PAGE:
Homework and Bedtime Arguments: 8 Tips for Calmer Nights with Kids
"Why can't I get my kids to get their homework
done and off to bed without the constant screaming, bickering, and crying?" If
you've asked yourself this question regularly, you're not alone. Parents tell me
that homework and bedtime battles are some of the most nerve-wracking,
exhausting moments of parenthood. No wonder. When everyone is coming home tired
and cranky, homework and getting ready for bed are prime fodder for arguments.
But with some simple, thoughtful changes, you can develop a Calm Evening Plan
that will make things a lot less stressful for you and your kids.
Have your child divide their homework into doable
sections: what they want to start on immediately after school, what they wish to
work on after chores or dinner and what to finish up later in the evening.
I've found that the most effective plan for eliminating homework/bedtime woes
starts as soon as your child gets home, not at the end of the day when everyone
is tired and probably not at their best. It's also important to make it
realistic so that it works for everyone, you can follow it consistently, and you
don't ask too much of yourself or your children. Here are eight tips to help you
create your Calm Evening Plan. You can try all of them or pick and choose.
8 tips for calm evenings-after school through bedtime
Hold a Quick Family Meeting. Begin the process on a weekend by calling a
family meeting. Let your children know that after school time, right up through
bedtime, is going to run differently from now on. Keep it simple and let them
know the goal: to get as much completed before bedtime with as little stress as
possible. You can say, "We're going to try something different starting tomorrow
after school so things work better for all of us."
Set Expectations and Consequences. Establish rules for what has to get
accomplished as soon as your children get home from school. For kids of all
ages, this can include putting shoes and jackets away, emptying lunch boxes and
water bottles, and setting up their homework at their study space. Tell them
ahead of time what the consequences will be if they don't do their chores, and
be sure to follow through. Setting some simple ground rules can keep chaos from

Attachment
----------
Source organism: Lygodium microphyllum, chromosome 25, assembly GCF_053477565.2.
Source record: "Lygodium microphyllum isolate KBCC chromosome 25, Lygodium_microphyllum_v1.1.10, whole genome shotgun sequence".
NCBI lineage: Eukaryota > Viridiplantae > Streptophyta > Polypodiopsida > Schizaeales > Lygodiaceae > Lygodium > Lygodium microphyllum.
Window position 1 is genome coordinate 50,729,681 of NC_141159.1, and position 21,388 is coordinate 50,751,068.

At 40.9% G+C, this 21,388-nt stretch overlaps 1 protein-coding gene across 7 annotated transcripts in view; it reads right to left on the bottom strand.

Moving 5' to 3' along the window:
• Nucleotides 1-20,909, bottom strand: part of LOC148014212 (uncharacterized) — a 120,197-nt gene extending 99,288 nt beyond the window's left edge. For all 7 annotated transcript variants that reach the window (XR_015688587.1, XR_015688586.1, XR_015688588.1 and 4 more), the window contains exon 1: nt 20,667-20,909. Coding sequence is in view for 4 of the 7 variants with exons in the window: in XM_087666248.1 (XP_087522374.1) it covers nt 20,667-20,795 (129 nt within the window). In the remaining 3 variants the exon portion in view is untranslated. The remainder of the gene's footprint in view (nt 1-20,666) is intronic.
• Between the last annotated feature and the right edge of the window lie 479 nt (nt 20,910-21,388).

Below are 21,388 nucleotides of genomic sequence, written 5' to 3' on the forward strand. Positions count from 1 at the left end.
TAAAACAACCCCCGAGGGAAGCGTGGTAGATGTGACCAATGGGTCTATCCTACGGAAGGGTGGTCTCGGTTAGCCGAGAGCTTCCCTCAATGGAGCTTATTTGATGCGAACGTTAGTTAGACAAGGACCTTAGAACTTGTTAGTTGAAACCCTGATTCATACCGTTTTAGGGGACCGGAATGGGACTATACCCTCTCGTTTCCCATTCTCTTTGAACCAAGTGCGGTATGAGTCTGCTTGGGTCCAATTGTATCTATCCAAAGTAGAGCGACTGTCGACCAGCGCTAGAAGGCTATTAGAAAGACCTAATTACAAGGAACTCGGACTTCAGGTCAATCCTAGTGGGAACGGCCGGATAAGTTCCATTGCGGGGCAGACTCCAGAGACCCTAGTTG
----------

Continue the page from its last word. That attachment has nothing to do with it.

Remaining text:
erupting after school. If your child complains about homework after school,
point him back to the ground rules and consequences.
No Screens. Watching TV or playing video games when first arriving home
from school make it difficult to begin homework or chores and should be
eliminated from the afternoon ritual. So does having access to other electronics
(phones, tablets, etc.); have a basket handy where all electronics go as soon as
your child walks in the door. When you want your child to have their electronics
returned or to be able to watch TV is a personal choice. Just be clear that
permission to use the phone during a break involves a specific time limit and
then the phone goes back in the basket.
But what should you do if your child needs his laptop or tablet in order to do
his homework? One solution is to have tablets and laptops parked in a visible
place and allow your child to "check them out" in order to use them for
homework. This means they alert you that they need them, what they are using
them for, and the length of time they will be used. Using electronics in a
specific area of the home where you can monitor their use can also be helpful
for younger kids who may or may not be able to stay on task.
Allow Decompression Time. Allow your kids a certain amount of time to
decompress, but make sure the amount of time is decided upon prior to when "down
time" starts. If your child has a lot of energy, a 15-minute bike ride can help
release it. If your child is tired, a snack may be the answer. Just remember to
stick to the agreed upon time limit.
Divide Homework into Doable Sections. Homework should begin after decompression
time so that it doesn't interfere with bedtime. For kids of all ages this tends
to be a challenge, so breaking homework up into doable sections can help. Some
parents find it helpful to have their kids divide their homework into sections:
what they want to start on immediately after school, what they wish to work on
after chores or dinner, and if necessary, what to finish up later in the
evening, after they shower or complete an extracurricular activity.
Some children need breaks in between assignments. For younger children,